Income survey for Devola sewer moves forward
MARIETTA — An income survey that could help secure grant funding for a portion of the county’s sewering of Devola will be moving forward soon.
Buckeye Hills Regional Council has been given the addresses of those to be impacted by the court-ordered sewering and the council will use this list to form a random selection of addresses that will receive an income survey.
Washington County Engineer Roger Wright said several mapping systems were used to exclude any Devola addresses that currently have sewer, along with churches, businesses and rental properties that aren’t eligible for any grants.
Bret Allphin, Buckeye Hills development director, said it’s a long shot to qualify for a Community Development Block Grant, but if awarded, it would fund $750,000 in construction costs for the project.
He explained that more than 50 percent of Devola’s homes would need to be in the low-to-moderate income range to qualify, and Muskingum Township sits at 19 percent, according to the 2010 census.
Wright explained that as Devola isn’t incorporated, it is part of Muskingum Township. There may be higher incomes in the township as a whole that are throwing the percentage numbers for Devola off. If only Devola is surveyed, there will be more a more accurate percentage of low-to-moderate income residents.
Allphin said the income survey is now being done just in case it could increase that percentage enough for qualification.
“Typically this far below the line, the likeliness of getting the grant is slim,” Allphin said. “It’s a long shot, but I’m optimistic.”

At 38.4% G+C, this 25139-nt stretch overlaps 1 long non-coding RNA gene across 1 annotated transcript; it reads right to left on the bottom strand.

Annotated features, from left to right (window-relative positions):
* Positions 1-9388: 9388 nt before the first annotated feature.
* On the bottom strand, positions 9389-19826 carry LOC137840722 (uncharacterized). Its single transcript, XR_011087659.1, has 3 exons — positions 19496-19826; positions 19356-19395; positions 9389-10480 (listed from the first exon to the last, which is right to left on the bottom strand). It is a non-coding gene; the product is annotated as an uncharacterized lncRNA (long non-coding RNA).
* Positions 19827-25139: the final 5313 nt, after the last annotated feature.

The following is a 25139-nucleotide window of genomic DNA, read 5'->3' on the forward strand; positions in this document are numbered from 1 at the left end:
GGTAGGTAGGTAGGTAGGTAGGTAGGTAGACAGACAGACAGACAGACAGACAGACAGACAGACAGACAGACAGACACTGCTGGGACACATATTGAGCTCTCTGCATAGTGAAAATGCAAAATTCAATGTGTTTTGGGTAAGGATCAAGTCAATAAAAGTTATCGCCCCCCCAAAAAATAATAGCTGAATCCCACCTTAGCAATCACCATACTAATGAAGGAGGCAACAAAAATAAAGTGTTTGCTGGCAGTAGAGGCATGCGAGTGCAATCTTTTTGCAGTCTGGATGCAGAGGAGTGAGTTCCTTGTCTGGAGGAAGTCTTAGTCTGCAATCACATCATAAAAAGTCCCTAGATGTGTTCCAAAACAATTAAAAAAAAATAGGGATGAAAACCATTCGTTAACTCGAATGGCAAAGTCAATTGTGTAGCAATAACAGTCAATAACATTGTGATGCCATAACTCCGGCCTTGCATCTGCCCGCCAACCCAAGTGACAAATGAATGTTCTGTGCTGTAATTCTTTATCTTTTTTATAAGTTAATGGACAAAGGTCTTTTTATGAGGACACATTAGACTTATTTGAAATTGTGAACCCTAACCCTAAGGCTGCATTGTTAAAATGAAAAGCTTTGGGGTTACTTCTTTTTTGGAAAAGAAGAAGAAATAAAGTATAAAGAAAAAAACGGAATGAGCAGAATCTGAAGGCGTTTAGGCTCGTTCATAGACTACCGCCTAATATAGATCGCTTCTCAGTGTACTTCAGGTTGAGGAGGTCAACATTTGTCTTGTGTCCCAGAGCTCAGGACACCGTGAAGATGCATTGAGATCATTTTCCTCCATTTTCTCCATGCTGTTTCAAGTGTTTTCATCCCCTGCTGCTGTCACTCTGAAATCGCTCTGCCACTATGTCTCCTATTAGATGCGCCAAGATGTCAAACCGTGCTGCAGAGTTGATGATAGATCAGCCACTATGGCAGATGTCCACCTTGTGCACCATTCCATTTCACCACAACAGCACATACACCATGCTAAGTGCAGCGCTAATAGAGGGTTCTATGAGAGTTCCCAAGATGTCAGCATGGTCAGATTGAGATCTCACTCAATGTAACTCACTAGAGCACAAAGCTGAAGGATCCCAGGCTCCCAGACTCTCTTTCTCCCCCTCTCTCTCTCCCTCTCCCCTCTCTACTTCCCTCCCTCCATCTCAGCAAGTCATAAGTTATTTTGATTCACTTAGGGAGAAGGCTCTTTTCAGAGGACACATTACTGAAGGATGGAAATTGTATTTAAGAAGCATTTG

The state was petitioned and agreed to let an income survey decide whether or not Allphin can apply for a grant.
After a list of randomly selected addresses is created, it will up to the Washington County Commission to find a way to reach those homeowners. It could be done through a variety of ways, including mailers, door-to-door or through the next public meeting in April.
“As far as I’m concerned, we’ve hired (engineering firm) WSP to lead and instruct us on this,” said Commission President Ron Feathers. “We want to take every opportunity for grants and funding available.”
Once the survey process has begun, there is only 90 days to finish it. A certain percentage of those receiving the income survey would need to reply to it for the project to qualify for the grant.
Wright said whatever decisions are made regarding how the survey will be sent out will be posted to the project website, devolaimprovement.com
What’s Next for the Income Survey:
* Buckeye Hills Regional Council received a list of addresses that will need to be sewered.
* They will create a random selection of houses for the income survey.
* The Washington County Commission will need to find a way to reach those on the random list, such as through a mailer, a public meeting or door-to-door.
* A certain percentage of the random list will need to return information for the survey.
* There are only 90 days for the survey process to be completed.
* If the percentage of randomly selected houses qualifies Devola for a Community Development Block Grant, Buckeye Hills will apply for the $750,000 grant.
* The grant will be used for construction costs of the sewer project.